I have come to believe that, like creating a fine wine, building a network on LinkedIn, to be fully appreciated, needs to be considered years after the experience. There is much enthusiasm when you first set up a LinkedIn profile, as you look forward to all that it could bring. But, I think there is value in looking back years after an experience and taking stock of the difference it has actually made.
I have worked personally with hundreds of clients on linked in. I have taught Social Media and Social Media marketing classes to thousands of RealEstate Agents, Direct Marketers, C-level Executives, Entrepreneurs, Managers, Salespeople, and folks just like you. The first Social Media course I taught was In 2003, and Social media back then was something that most people thought of as a fad that was going to eventually pass. Considering that experience, years later reminds me just how far off base some of those who “didn’t believe” in social media were. Now 14 years later, I feel I have done justice to the privilege that being a Social Media Pioneer has offered.
Now in the spirit of community, camaraderie, and connection, I would like to definitively answer a few of the most common questions I have encountered over the years, and perhaps provide you with some sense of direction and you move forward into the New World of Marketing we are now calling “Social Media”.
On LinkedIn, the most common thing I hear is, I don’t think I have enough connections to make any difference. In this case, After working personally with hundreds of clients on linked in, here at least I can tell you, size does not matter. I can state, without reservation, the number of connections you have is unimportant. What you do with those connections is very important, the messaging, frequency, groups that you belong to, the pulse articles that you publish, the promotion of those articles, how you grow your connections, and how targeted your LinkedIn connections are, as a group, these are all things that you should pay attention to. And they have nothing to do with size. I currently help a dozen or more clients on LinkedIn with business Development. Thier networks range in size from 247 to 23,572. Most seem to be in the 2k to 5 k range. All of my clients are growing daily, and all are getting new clients and prospects from LinkedIn every single day.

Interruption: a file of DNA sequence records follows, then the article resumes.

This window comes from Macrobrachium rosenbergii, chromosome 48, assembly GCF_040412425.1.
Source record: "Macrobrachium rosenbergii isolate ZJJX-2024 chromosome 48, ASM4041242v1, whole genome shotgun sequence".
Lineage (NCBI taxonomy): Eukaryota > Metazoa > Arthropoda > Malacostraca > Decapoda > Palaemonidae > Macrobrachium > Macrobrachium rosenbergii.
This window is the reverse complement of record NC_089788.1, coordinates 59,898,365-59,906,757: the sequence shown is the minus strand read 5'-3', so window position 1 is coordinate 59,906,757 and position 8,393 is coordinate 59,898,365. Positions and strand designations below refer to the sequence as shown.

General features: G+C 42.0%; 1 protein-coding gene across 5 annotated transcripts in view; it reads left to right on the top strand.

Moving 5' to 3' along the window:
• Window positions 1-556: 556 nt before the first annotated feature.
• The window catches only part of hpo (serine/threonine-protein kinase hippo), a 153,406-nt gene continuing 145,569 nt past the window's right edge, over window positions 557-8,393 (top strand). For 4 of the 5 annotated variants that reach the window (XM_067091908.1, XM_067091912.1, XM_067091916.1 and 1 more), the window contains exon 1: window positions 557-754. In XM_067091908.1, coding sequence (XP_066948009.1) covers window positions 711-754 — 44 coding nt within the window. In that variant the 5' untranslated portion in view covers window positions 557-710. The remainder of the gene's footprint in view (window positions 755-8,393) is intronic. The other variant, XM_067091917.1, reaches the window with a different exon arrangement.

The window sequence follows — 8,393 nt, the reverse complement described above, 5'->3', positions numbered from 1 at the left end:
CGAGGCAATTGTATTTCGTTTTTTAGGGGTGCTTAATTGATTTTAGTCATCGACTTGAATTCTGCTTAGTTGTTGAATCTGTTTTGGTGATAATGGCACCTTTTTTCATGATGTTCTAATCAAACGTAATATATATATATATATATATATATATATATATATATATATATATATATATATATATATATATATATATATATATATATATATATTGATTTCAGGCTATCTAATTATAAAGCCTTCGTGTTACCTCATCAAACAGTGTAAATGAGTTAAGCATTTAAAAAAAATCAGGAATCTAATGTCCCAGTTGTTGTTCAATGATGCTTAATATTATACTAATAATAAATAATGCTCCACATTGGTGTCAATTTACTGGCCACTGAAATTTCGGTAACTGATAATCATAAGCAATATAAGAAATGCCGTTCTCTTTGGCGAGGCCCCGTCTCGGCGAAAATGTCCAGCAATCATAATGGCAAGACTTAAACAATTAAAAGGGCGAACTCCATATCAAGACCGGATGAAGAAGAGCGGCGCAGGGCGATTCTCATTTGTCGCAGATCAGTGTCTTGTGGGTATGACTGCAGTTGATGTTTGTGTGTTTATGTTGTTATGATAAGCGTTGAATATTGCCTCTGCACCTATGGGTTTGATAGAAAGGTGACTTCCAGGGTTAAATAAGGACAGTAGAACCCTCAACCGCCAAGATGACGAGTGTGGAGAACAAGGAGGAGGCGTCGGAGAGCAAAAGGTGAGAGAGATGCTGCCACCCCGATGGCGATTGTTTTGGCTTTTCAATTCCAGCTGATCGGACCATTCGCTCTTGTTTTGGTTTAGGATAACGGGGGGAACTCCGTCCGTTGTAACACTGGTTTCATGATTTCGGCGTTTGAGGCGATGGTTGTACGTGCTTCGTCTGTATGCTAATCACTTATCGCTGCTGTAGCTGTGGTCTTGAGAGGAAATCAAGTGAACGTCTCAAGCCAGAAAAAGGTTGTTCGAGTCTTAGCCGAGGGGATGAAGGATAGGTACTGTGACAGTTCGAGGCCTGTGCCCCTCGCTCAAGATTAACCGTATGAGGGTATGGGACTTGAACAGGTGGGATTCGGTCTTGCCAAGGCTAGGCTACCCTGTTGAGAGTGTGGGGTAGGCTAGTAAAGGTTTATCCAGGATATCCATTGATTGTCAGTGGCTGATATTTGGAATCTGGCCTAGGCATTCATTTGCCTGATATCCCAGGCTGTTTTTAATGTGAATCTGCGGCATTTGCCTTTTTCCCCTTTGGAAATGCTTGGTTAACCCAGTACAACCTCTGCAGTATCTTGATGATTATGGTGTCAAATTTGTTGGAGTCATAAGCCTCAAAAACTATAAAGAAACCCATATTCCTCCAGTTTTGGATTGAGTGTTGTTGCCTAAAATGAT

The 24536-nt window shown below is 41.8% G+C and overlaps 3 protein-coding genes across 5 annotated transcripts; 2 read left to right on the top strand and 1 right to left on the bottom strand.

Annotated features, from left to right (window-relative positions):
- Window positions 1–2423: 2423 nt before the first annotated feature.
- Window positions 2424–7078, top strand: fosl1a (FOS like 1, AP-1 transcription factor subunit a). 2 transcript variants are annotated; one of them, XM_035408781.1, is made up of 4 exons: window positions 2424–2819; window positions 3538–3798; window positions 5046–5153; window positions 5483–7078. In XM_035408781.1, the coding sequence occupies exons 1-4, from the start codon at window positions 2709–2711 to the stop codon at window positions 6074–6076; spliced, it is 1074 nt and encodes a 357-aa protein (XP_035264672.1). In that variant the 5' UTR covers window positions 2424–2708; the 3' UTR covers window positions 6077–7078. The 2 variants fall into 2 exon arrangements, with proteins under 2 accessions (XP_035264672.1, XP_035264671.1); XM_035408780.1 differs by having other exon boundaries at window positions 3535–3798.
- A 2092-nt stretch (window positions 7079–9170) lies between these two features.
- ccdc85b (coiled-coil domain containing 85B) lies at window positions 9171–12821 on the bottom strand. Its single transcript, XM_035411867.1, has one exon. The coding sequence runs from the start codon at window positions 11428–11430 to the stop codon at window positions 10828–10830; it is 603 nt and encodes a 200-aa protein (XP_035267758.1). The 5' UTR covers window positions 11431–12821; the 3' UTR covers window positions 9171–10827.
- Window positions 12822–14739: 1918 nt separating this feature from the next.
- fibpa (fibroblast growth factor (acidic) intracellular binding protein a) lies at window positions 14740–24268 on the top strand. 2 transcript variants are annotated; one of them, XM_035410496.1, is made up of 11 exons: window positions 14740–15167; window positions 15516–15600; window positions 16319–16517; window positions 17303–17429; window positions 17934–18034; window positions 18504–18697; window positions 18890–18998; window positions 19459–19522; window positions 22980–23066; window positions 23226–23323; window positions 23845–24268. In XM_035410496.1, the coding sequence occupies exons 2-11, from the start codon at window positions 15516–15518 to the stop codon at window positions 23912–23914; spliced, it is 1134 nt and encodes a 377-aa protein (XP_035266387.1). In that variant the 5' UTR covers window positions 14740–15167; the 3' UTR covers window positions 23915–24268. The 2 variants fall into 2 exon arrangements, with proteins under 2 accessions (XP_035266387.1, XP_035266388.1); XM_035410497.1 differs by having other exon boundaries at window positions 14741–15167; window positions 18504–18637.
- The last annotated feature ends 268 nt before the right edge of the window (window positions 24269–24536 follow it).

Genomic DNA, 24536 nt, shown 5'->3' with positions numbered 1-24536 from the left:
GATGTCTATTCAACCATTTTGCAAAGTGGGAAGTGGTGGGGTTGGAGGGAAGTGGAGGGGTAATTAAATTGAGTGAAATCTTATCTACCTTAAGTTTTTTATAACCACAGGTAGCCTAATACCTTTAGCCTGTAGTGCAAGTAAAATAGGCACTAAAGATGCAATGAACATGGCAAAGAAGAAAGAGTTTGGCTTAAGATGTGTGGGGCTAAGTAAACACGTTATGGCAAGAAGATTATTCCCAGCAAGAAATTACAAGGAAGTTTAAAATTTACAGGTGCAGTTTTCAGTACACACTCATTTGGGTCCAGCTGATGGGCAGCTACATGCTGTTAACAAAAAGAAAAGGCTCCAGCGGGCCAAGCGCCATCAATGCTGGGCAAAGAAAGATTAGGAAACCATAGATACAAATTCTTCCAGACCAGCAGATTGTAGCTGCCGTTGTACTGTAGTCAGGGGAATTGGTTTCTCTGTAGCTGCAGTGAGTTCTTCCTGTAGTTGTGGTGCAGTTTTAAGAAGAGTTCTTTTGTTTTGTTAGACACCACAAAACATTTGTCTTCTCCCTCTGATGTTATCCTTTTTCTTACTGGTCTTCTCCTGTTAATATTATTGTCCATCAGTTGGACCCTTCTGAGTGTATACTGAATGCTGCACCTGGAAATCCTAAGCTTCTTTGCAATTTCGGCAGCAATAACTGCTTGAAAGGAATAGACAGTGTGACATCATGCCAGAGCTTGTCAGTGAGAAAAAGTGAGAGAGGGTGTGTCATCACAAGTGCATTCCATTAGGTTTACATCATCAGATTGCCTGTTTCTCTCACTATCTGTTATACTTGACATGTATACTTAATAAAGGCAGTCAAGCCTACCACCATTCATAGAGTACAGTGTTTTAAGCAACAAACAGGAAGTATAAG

The most important thing I try to teach them is, define your target prospect, and then bring value to that prospect. Spend very little time thinking about the individuals in your network, and spend more time thinking about how you add value to your target prospect. You see LinkedIn is self-selecting. Self-selection is a way of letting people choose which team or network to belong to. It is a facilitated process of letting people self-organize into small, cross-functional groups. It is the fastest and most efficient way to form stable teams and is based on a belief that people are at their happiest and most productive if they can choose what they work on and who they work with. If you have defined your Target Prospect, and you are delivering content that appeals to your target prospect, then, you will have a network of people who resemble your target prospect.
Think of it this way, your company manufactures OrangeWidgets. Your profile mentions Orange Widgets, you have published several articles about Orange Widgets and your messages, most of the time talk about Orange Widgets. People will continue to follow you, if they have, or think they will have, some sort of use for Orange Widgets. If the only thing they are or every will be interested in is Blue Widgets, your content is less relevant and, they will self-select to leave your network. That’s they way it works. What you are left with, over time is a network that has an interest in Orange, not Blue Widgets. Simple right?
Simple right? So, If you build your network deliberately over time, you will eventually have a constant source of interested people. But think about this, as you grew that network, you will have engaged directly with people who needed what you offered right then and there, sometimes immediately.
So nurturing your network will provide clients who have engaged with you over time. Growing your network will provide clients who have more immediate needs. And, Business Development happens on a regular basis now, and in the future. Definitively, in the vast number of cases, size is much less important than just moving forward deliberately.
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Michael Noel CEO FullStack TLC https://FullStackTLC.com